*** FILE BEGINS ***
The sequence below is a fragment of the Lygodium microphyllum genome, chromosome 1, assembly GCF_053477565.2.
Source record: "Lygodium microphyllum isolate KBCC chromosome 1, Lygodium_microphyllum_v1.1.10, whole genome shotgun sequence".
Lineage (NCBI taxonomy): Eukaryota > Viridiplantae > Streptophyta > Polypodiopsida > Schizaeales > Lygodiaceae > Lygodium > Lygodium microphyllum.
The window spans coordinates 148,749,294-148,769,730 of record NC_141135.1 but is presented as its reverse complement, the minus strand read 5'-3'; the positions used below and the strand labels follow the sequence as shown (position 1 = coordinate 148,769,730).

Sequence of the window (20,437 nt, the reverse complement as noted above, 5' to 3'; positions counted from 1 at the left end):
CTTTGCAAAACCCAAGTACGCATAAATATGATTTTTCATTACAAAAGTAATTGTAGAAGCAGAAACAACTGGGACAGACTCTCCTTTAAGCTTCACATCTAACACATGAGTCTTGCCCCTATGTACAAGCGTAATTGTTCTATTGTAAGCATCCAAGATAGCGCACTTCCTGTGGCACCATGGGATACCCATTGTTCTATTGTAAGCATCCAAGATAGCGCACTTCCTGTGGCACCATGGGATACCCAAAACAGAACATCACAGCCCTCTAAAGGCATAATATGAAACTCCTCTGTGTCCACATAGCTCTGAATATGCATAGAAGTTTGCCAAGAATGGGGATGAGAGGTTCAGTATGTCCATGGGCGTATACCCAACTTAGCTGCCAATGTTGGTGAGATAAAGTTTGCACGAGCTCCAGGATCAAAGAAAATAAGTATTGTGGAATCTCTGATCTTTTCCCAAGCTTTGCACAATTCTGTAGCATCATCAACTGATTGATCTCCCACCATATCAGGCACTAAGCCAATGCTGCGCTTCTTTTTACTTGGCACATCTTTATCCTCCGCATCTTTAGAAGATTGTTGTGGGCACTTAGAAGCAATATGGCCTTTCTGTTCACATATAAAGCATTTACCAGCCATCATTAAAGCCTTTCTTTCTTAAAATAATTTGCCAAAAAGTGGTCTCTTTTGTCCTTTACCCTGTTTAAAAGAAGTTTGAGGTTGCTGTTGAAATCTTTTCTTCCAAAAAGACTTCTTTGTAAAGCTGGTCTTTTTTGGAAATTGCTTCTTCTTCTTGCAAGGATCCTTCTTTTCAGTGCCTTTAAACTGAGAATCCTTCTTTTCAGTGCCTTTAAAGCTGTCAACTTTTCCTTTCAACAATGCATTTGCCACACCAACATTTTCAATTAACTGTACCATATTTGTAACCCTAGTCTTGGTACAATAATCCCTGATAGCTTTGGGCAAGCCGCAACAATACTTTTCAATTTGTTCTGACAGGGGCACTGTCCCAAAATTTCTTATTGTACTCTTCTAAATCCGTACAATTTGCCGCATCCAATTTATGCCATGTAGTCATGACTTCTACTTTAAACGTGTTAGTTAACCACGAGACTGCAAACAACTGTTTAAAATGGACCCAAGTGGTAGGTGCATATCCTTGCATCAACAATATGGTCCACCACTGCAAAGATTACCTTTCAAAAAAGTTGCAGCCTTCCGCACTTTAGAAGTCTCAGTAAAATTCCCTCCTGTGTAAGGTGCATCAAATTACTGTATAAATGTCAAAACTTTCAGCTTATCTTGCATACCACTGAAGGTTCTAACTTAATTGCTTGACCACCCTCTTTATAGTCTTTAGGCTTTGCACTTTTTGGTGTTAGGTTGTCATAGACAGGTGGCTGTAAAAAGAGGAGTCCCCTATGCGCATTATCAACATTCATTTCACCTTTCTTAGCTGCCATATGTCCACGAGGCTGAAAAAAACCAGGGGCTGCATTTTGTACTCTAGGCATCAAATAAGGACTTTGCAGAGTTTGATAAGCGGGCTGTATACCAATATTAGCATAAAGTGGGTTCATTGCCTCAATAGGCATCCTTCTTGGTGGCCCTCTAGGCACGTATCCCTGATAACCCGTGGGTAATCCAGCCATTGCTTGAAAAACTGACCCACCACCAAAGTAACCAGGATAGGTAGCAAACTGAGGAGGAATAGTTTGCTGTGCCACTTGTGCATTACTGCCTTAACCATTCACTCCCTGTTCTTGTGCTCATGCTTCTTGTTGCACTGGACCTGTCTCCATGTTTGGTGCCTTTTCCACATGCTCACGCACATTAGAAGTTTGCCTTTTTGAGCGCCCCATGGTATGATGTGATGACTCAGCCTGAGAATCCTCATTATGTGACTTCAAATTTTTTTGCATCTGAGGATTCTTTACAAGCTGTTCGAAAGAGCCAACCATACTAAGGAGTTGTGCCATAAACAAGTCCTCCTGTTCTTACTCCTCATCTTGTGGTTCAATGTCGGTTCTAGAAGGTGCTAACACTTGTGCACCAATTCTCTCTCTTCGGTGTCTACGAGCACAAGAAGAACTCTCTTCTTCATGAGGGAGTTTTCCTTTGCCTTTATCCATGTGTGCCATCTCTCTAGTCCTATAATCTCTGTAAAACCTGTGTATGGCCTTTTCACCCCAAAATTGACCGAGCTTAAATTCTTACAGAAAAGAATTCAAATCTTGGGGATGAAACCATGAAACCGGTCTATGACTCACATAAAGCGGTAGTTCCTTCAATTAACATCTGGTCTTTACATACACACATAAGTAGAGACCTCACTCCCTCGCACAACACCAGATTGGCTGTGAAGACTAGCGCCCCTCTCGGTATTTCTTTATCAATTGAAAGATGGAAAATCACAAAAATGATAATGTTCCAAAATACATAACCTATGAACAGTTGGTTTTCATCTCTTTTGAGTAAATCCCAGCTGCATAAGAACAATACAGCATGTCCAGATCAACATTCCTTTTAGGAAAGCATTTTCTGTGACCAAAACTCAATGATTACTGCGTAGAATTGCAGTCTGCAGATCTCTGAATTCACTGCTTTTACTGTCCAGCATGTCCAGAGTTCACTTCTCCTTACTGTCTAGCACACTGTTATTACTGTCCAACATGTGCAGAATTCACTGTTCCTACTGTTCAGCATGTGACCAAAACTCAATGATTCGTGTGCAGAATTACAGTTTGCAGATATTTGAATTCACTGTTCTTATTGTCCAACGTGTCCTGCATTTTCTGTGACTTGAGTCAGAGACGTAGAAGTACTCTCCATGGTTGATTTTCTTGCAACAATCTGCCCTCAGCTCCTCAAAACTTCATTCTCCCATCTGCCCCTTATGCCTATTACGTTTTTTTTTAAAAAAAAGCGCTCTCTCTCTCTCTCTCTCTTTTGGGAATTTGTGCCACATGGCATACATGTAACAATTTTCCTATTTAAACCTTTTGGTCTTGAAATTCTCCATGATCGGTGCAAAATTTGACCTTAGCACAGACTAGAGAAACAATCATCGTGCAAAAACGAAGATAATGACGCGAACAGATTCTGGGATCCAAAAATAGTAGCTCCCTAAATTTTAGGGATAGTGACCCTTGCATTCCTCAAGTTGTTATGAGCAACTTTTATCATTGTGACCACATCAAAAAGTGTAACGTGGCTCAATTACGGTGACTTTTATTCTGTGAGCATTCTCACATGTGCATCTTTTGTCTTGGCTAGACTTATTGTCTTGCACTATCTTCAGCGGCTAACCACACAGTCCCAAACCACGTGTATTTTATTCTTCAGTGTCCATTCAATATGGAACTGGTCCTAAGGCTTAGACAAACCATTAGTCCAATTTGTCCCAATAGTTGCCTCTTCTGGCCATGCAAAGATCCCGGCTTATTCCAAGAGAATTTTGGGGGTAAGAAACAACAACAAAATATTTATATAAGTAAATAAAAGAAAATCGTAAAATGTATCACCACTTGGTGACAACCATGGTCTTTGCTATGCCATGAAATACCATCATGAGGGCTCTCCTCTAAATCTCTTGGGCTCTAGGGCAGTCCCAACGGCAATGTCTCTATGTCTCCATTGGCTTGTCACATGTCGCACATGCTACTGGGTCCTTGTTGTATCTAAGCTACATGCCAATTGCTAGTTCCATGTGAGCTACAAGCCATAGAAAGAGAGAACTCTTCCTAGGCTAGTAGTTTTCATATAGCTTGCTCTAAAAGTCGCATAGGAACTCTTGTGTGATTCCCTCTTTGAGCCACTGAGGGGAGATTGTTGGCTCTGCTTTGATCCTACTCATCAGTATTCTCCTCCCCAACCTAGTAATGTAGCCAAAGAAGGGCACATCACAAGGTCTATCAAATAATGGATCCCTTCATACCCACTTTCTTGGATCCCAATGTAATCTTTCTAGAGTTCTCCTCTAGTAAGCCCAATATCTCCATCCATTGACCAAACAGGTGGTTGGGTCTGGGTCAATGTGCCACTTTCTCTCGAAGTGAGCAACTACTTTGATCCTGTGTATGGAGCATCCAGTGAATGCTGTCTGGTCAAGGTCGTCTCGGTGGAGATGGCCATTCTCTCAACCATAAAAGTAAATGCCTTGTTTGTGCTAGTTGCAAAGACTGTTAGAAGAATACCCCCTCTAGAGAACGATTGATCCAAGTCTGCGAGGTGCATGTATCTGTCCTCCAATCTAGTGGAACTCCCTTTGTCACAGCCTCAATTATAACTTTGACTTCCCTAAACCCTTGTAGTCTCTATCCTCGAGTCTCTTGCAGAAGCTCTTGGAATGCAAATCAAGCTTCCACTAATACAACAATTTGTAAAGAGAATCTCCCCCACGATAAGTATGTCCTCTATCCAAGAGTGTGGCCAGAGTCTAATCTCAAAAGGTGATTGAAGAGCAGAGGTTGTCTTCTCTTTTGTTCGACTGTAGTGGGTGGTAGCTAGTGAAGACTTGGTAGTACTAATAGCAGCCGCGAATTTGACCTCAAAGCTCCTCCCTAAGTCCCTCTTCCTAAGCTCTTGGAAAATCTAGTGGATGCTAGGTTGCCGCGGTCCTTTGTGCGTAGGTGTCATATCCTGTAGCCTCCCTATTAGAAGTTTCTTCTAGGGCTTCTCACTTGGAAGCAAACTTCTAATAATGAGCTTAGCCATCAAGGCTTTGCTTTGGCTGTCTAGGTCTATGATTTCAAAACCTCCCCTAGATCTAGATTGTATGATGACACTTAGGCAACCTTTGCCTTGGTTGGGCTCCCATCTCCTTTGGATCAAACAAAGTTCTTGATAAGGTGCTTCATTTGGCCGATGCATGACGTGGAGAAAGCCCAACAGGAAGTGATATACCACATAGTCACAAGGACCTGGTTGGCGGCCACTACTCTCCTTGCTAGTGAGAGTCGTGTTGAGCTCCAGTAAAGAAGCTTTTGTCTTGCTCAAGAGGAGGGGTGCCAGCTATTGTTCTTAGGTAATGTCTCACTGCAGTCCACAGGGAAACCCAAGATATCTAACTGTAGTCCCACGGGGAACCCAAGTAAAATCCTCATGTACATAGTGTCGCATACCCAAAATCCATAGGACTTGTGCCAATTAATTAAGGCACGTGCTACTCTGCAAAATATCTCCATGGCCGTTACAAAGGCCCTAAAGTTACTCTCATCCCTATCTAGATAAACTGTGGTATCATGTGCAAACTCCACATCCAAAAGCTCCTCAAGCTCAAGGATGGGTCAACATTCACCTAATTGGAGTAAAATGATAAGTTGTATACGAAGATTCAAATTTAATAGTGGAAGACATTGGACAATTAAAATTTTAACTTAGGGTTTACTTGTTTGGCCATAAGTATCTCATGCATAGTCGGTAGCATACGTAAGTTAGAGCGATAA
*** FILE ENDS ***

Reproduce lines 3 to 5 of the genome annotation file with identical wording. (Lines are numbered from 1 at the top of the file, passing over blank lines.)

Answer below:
Lineage (NCBI taxonomy): Eukaryota > Viridiplantae > Streptophyta > Polypodiopsida > Schizaeales > Lygodiaceae > Lygodium > Lygodium microphyllum.
The window spans coordinates 148,749,294-148,769,730 of record NC_141135.1 but is presented as its reverse complement, the minus strand read 5'-3'; the positions used below and the strand labels follow the sequence as shown (position 1 = coordinate 148,769,730).

Sequence of the window (20,437 nt, the reverse complement as noted above, 5' to 3'; positions counted from 1 at the left end):